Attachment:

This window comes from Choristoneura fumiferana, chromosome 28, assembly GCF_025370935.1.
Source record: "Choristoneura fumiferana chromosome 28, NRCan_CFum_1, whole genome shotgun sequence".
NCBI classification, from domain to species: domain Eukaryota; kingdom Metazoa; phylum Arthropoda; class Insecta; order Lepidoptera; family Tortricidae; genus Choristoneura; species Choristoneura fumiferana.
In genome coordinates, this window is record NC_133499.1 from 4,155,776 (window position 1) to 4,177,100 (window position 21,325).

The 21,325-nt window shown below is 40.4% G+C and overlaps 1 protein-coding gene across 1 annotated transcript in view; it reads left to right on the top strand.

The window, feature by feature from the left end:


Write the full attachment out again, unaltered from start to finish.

This window comes from Choristoneura fumiferana, chromosome 28, assembly GCF_025370935.1.
Source record: "Choristoneura fumiferana chromosome 28, NRCan_CFum_1, whole genome shotgun sequence".
NCBI classification, from domain to species: domain Eukaryota; kingdom Metazoa; phylum Arthropoda; class Insecta; order Lepidoptera; family Tortricidae; genus Choristoneura; species Choristoneura fumiferana.
In genome coordinates, this window is record NC_133499.1 from 4,155,776 (window position 1) to 4,177,100 (window position 21,325).

The 21,325-nt window shown below is 40.4% G+C and overlaps 1 protein-coding gene across 1 annotated transcript in view; it reads left to right on the top strand.

The window, feature by feature from the left end: